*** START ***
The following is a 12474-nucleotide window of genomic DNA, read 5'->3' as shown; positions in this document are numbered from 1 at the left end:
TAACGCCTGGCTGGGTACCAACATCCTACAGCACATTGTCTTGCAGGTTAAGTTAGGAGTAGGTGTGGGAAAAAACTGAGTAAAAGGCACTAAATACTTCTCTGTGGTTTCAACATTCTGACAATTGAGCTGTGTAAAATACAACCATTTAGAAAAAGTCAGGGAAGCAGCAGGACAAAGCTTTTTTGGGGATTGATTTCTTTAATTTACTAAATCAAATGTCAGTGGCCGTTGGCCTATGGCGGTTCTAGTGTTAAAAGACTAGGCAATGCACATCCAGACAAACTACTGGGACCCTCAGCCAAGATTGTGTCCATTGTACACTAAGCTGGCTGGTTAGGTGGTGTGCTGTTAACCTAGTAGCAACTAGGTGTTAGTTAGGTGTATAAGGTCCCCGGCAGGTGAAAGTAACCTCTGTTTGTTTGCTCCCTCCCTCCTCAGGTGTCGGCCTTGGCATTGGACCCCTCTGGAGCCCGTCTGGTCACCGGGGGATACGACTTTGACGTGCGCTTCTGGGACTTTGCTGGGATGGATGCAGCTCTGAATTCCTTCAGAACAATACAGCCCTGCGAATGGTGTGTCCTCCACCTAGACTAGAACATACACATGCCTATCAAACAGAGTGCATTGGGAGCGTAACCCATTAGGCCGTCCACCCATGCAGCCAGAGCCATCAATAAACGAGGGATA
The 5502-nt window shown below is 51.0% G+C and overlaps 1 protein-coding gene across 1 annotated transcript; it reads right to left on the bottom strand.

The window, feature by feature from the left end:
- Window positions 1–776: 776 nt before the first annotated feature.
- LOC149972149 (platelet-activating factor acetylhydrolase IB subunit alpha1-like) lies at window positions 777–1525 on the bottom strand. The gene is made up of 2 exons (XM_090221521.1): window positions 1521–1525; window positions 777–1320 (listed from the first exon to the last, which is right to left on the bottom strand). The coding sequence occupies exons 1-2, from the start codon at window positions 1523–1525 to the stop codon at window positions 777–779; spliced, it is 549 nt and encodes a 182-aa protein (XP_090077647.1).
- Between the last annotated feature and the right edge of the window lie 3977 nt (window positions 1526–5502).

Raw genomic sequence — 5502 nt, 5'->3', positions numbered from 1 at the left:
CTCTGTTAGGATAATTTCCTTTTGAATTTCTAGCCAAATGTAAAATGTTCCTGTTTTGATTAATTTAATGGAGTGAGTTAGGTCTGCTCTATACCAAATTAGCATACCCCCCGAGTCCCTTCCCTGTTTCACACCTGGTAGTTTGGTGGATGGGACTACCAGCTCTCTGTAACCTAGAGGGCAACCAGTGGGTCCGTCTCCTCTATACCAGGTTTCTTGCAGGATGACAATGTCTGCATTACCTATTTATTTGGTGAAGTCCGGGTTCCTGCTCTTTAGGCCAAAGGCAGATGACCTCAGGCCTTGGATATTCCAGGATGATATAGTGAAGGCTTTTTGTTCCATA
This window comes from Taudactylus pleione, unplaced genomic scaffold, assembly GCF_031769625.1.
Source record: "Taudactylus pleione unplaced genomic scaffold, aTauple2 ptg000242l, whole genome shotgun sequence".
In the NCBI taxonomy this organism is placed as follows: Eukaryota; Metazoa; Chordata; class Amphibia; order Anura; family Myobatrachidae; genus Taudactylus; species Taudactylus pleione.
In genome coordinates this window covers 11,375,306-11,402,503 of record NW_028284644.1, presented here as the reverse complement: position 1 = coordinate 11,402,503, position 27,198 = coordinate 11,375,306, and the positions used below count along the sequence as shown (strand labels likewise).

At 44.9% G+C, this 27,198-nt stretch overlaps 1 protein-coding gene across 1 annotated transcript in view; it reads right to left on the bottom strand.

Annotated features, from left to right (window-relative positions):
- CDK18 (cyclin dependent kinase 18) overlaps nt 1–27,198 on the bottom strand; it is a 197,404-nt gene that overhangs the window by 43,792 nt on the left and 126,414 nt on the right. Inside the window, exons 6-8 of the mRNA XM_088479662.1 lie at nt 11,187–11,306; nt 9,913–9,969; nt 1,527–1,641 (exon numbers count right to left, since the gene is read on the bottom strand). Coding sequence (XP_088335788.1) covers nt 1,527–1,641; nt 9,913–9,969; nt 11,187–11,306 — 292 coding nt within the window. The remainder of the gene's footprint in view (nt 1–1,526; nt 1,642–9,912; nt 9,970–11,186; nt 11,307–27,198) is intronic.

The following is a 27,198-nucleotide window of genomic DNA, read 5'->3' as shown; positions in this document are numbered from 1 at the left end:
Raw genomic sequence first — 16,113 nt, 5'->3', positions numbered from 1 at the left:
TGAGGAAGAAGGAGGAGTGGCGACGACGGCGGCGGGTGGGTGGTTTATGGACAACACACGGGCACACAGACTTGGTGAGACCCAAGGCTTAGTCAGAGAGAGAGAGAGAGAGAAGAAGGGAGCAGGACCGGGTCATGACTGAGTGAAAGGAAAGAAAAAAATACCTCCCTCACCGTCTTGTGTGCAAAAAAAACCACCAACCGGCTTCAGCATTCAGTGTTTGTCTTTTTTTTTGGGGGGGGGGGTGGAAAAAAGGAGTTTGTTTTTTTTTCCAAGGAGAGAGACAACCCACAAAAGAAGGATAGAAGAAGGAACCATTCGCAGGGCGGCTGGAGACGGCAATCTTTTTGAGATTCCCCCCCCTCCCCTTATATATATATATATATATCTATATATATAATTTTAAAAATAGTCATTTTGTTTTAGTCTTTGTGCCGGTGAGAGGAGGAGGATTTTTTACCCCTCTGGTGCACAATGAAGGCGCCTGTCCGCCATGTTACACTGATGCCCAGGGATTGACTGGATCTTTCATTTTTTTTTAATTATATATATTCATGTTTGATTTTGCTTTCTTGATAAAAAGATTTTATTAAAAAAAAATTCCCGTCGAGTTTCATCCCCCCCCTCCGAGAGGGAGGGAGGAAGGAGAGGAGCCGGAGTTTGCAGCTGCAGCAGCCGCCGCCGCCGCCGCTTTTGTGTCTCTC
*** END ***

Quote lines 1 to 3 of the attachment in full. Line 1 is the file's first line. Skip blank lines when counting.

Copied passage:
The following is a 12474-nucleotide window of genomic DNA, read 5'->3' as shown; positions in this document are numbered from 1 at the left end:
TAACGCCTGGCTGGGTACCAACATCCTACAGCACATTGTCTTGCAGGTTAAGTTAGGAGTAGGTGTGGGAAAAAACTGAGTAAAAGGCACTAAATACTTCTCTGTGGTTTCAACATTCTGACAATTGAGCTGTGTAAAATACAACCATTTAGAAAAAGTCAGGGAAGCAGCAGGACAAAGCTTTTTTGGGGATTGATTTCTTTAATTTACTAAATCAAATGTCAGTGGCCGTTGGCCTATGGCGGTTCTAGTGTTAAAAGACTAGGCAATGCACATCCAGACAAACTACTGGGACCCTCAGCCAAGATTGTGTCCATTGTACACTAAGCTGGCTGGTTAGGTGGTGTGCTGTTAACCTAGTAGCAACTAGGTGTTAGTTAGGTGTATAAGGTCCCCGGCAGGTGAAAGTAACCTCTGTTTGTTTGCTCCCTCCCTCCTCAGGTGTCGGCCTTGGCATTGGACCCCTCTGGAGCCCGTCTGGTCACCGGGGGATACGACTTTGACGTGCGCTTCTGGGACTTTGCTGGGATGGATGCAGCTCTGAATTCCTTCAGAACAATACAGCCCTGCGAATGGTGTGTCCTCCACCTAGACTAGAACATACACATGCCTATCAAACAGAGTGCATTGGGAGCGTAACCCATTAGGCCGTCCACCCATGCAGCCAGAGCCATCAATAAACGAGGGATA
The 5502-nt window shown below is 51.0% G+C and overlaps 1 protein-coding gene across 1 annotated transcript; it reads right to left on the bottom strand.